4. Q And Not U - "Everybody Ruins" In their too-brief existence, DC post-punk outfit Q And Not U mastered the art of the tease. The group was known to drop anchor mid-tune for a good chant or off-key "la-la-la" chorus, destroying the structures of its tracks while peers merely poked theirs in unsuspecting places. And we're talking about the band's relatively stable records and disregarding its volatile performances. "Everybody Ruins" is the least songy-song on the band's most creative endeavor Different Damage. More than half of its running time is built around drummer John Davis counting off a song that refuses to start. Instead, the trio answers the stick clicks with "ooohs" and lonely guitar chords. Eventually, the interplay mutates into an oddball click/drum/guitar riff...and then is interrupted by a mildly conventional song in an unrelated tempo. People often use the phrase "art-damaged" when referring to Q And Not U. On "Everybody Ruins", the count off is an integral part of the wreckage. 3. The Flaming Lips - "Do You Realize?" What better way to begin your most earnest reflection on death/most successful single since "She Don't Use Jelly"/future Oklahoma state song than with a chorus of fairy-dust snorting children counting to four?
2. The Beatles - "Taxman" Revolver's significance need not be discussed in these humble web-pages, but it is worth mentioning how the Beatles' transition to psychedelia is apparent before a single note of its first song. "Taxman" itself isn't such an unusual work. It's funky, safely political (the Tea Party would certainly approve), and has a totally sweet, too-loud guitar solo. The first few seconds though, with incidental studio noises and a count off in a lethargic British deadpan, is a sly preview of the trips the Beatles would soon embark upon. Function is abandoned, as the count off is remarkably slower than "Taxman." One could argue that this intro is the first successful example of musique concrète in pop music, or that the intro was a lucky coincidence put to tape, or that the coughing in the background is there because those boys were smoking dope and we need to add Revolver to the heap of burning records alongside 2 Live Crew's discography and that one metal album by Pat Boone. At least, like the best Beatles moments, it gives us something to argue about.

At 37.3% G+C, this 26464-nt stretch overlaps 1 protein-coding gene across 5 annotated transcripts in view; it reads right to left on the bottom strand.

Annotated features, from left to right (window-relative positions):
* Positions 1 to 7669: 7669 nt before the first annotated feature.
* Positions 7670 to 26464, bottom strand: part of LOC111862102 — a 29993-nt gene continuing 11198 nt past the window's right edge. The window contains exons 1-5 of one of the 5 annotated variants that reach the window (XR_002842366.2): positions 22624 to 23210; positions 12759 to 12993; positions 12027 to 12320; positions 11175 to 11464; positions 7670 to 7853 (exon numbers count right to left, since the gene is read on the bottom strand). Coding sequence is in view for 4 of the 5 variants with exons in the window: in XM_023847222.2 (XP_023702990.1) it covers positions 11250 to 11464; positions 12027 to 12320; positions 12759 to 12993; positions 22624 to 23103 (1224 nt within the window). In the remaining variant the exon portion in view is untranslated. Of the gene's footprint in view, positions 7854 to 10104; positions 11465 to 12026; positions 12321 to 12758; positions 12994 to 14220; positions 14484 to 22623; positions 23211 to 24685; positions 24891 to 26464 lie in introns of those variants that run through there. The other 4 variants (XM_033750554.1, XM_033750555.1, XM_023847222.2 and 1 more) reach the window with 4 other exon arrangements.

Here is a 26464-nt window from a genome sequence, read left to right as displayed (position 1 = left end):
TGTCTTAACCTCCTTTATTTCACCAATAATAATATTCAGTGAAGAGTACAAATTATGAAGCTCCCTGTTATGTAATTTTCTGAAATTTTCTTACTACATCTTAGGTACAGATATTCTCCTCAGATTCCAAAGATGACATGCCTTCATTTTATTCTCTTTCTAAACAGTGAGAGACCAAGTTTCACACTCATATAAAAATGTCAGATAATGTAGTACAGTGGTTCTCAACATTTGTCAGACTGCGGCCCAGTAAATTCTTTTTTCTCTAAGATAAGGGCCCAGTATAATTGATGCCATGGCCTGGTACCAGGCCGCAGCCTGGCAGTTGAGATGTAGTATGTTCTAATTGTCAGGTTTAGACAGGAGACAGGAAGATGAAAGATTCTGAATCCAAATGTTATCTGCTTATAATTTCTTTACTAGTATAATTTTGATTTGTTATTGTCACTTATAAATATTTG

1. Neutral Milk Hotel - "Holland, 1945" Jeff Mangum was not the first man to say "two, one two three four," but he owned it the hardest. On "Holland, 1945", one of the many standouts on 1998's In The Aeroplane Over The Sea, his count off is the precursor to a folk rocker absolutely demolished by distortion. The first chord post-count is bizarre and heavy, like a distortion pedal drenched in blood riding a Coney Island ferris wheel. The count off is as recognizable as anything in Neutral Milk Hotel's catalog; when Greg Gillis sampled the count on "Minute By Minute," nobody needed the rest of the song for identification. Perhaps the count off is so remarkable because Mangum sounds so detached. Anyone else with the power to reign in such fuzz would be hard pressed to contain the excitement. Jeff Mangum, honestly, sounds bored. But it's not the kind of bored that Julian Casablancas or Lou Reed use to seem cool. It's the kind of unimpressed bored that Michael Jackson's monkey maintenance technician likely felt; the underwhelmed sound of someone so entrenched in the unusual that it becomes second nature.